How Many California Continuums of Care (CoCs) Have a Move On Strategy with Affordable Housing Providers in Their Jurisdictions?

-68% of California CoCs Have a Move On Strategy-

The U.S. Department of Housing and Urban Development (HUD) asked each Continuum of Care (CoC) applicant the following question, which was included in the 2018 Continuum of Care Program application:

“Does the CoC have a Move On strategy with affordable housing providers in its jurisdiction (e.g., multifamily assisted housing owners, PHAs (Public Housing Agencies), Low Income Tax Credit (LIHTC) developments, or local low-income housing programs)?”

HUD defined a Move On Strategy as

“How recipients move current CoC Program participants, who no longer require intensive services, from CoC Program funded-PSH beds to other housing assistance programs (including, but not limited to, Housing Choice Vouchers and Public Housing) in order to free up CoC Program funded-PSH beds to be used for persons experiencing homelessness.”

Table 1 shows that 28 or 68% of 41 California CoCs answered “yes” when asked the question noted above.

Table 1. Does the CoC have a Move On Strategy?

CoC #Continuum of Care (CoC)YesNo
CA-500San Jose/Santa Clara City & County CoCx
CA-501San Francisco CoCx
CA-502Oakland, Berkeley/Alameda County CoCx
CA-503Sacramento City & County CoCx
CA-504Santa Rosa, Petaluma/Sonoma County CoCx
CA-505Richmond/Contra Costa County CoCx
CA-506Salinas/Monterey, San Benito Counties CoCx
CA-507Marin County CoCx
CA-508Watsonville/Santa Cruz City & County CoCx
CA-509Mendocino County CoCx
CA-510Turlock, Modesto/Stanislaus County CoCx
CA-511Stockton/San Joaquin County CoCx
CA-512Daly City/San Mateo County CoCx
CA-513Visalia/Kings, Tulare Counties CoCx
CA-514Fresno City & County/Madera County CoCx
CA-515Roseville, Rocklin/Placer, Nevada Countiesx
CA-516Redding/Shasta County CoCx
CA-517Napa City & County CoCx
CA-518Vallejo/Solano County CoCx
CA-519Chico, Paradise/Butte County CoCx
CA-520Merced City & County CoCx
CA-521Davis, Woodland/Yolo County CoCx
CA-522Humboldt County CoCx
CA-523Colusa, Glen, Trinity Counties CoC***
CA-524Yuba City/Sutter County CoCx
CA-525El Dorado County CoCx
CA-526Tuolumne, Amador, Calaveras, Mariposa Counties CoCx
CA-527Tehama County CoCx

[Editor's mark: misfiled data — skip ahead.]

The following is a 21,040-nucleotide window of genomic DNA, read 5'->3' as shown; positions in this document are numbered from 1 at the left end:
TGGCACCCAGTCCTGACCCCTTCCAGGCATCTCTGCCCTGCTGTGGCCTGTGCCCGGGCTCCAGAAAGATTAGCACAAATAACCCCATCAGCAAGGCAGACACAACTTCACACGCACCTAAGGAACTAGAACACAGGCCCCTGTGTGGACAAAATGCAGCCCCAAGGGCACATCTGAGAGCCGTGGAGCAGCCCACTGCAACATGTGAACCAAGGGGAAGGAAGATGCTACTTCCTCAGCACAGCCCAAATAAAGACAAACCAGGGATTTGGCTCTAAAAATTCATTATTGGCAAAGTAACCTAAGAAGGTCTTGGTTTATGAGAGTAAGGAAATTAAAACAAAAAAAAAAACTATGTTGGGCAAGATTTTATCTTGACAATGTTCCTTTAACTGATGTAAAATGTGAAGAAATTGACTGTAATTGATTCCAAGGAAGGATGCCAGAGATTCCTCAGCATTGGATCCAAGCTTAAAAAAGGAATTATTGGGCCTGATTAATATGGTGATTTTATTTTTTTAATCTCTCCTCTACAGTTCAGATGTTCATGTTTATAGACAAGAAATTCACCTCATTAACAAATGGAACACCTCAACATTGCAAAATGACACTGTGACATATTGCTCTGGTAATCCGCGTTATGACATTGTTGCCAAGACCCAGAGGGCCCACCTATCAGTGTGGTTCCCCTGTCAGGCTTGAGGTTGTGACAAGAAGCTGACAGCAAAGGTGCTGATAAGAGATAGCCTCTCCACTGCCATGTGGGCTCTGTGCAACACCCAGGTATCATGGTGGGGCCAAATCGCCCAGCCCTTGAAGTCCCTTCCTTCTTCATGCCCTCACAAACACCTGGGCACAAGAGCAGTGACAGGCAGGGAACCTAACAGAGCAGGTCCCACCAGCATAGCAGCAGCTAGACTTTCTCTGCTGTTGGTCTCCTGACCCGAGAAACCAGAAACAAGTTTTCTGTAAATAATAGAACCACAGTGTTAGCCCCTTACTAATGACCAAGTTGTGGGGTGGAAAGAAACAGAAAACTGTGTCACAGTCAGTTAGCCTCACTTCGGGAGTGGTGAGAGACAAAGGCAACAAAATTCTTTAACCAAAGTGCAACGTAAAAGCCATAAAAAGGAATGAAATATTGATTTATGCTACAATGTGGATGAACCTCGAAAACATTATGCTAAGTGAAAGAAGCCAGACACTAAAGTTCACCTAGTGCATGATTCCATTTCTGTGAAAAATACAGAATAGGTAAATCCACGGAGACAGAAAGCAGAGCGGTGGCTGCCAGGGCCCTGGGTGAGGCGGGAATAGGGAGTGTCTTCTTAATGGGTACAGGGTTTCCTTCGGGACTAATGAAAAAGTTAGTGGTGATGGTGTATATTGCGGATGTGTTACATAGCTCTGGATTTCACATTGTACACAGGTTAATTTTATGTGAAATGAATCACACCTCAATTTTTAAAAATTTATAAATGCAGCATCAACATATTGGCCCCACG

CA-529Lake County CoC***x
CA-530Alpine, Inyo, Mono Counties CoCx
CA-600Los Angeles City & County CoCx
CA-601San Diego City and County CoCx
CA-602Santa Ana, Anaheim/Orange County CoCx
CA-603Santa Maria/Santa Barbara County CoCx
CA-604Bakersfield/Kern County CoCx
CA-606Long Beach CoCx
CA-607Pasadena CoCx
CA-608Riverside City & County CoCx
CA-609San Bernardino City & County CoCx
CA-610Oxnard, San Buenaventura/Ventura County CoCx
CA-612Glendale CoCx
CA-613Imperial County CoCx
CA-614San Luis Obispo County CoCx

Next Steps

Steps for CoCs that do not have a Move On Strategy include:

1. Identifying households in permanent supportive housing (PSH) that no longer require intensive supportive services and demonstrate the ability to live stably and maintain housing;
2. Asking such households if they are willing to move on (household must be willing);
3. Confirming that willing households meet any housing screening criteria in order to move on;
4. Ensuring that willing households in need of rental subsidies move into housing with rental subsidy;
5. Working with Public Housing Authorities (PHAs) to create a “homeless” preference for households to increase the possibility of willing households receiving a rental subsidy through housing choice vouchers;
• As noted in NOTICE PIH 2013-15 (HA) Section 7e, “A PHA may also have a preference for individuals and families transitioning, or “moving up,” from Permanent Supportive Housing (PSH) units. These are persons that were previously homeless prior to entry into the PSH program but who no longer need that level of supportive services. While these persons would not be considered homeless for reporting purposes on the Form HUD 50058, creating such a “move up” preference will contribute significantly to the community’s overall efforts to end homelessness by freeing up units for currently homeless families and individuals with disabilities who need housing combined with services.”
6. Working with mainstream affordable housing resources including Low Income Housing Tax Credits (LIHTC);
7. Providing flexible financial assistance to cover costs related to moving expenses, security deposits, first month’s rent, etc. when needed;
8. Offering landlord mitigation funds to offset potential problems such as unpaid rent or excessive damage to units;
9. Providing transition case management to assist clients with income re-certification and/or application paperwork and to support continued housing stability; and
10. Offering home-based case management for a minimum of six months to help ensure households are maintaining their housing and report outcomes related to stable tenancy.

Helpful resources include:

1 Comment

  1. Nancy Flynn on January 30, 2019 at 11:25 am

    Here is an amazing ‘Move On” strategy that was built without a dime of Federal or State money. Look what can be done when red tape isn’t involved:
    https://www.citylab.com/design/2018/11/community-first-village-homeless-tiny-homes-austin-texas/575611/

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